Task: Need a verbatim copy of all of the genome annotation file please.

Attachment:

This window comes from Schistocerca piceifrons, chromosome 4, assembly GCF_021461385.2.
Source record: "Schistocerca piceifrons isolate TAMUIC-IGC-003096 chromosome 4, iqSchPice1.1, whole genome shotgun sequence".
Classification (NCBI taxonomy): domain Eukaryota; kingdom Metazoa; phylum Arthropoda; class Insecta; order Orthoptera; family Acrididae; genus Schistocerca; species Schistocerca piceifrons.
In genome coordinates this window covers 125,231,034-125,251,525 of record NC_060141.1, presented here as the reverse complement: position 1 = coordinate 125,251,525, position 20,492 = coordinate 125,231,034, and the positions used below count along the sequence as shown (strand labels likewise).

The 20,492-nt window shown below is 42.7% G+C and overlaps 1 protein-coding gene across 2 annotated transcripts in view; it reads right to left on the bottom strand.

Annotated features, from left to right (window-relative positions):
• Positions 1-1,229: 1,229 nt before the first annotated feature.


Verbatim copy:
This window comes from Schistocerca piceifrons, chromosome 4, assembly GCF_021461385.2.
Source record: "Schistocerca piceifrons isolate TAMUIC-IGC-003096 chromosome 4, iqSchPice1.1, whole genome shotgun sequence".
Classification (NCBI taxonomy): domain Eukaryota; kingdom Metazoa; phylum Arthropoda; class Insecta; order Orthoptera; family Acrididae; genus Schistocerca; species Schistocerca piceifrons.
In genome coordinates this window covers 125,231,034-125,251,525 of record NC_060141.1, presented here as the reverse complement: position 1 = coordinate 125,251,525, position 20,492 = coordinate 125,231,034, and the positions used below count along the sequence as shown (strand labels likewise).

The 20,492-nt window shown below is 42.7% G+C and overlaps 1 protein-coding gene across 2 annotated transcripts in view; it reads right to left on the bottom strand.

Annotated features, from left to right (window-relative positions):
• Positions 1-1,229: 1,229 nt before the first annotated feature.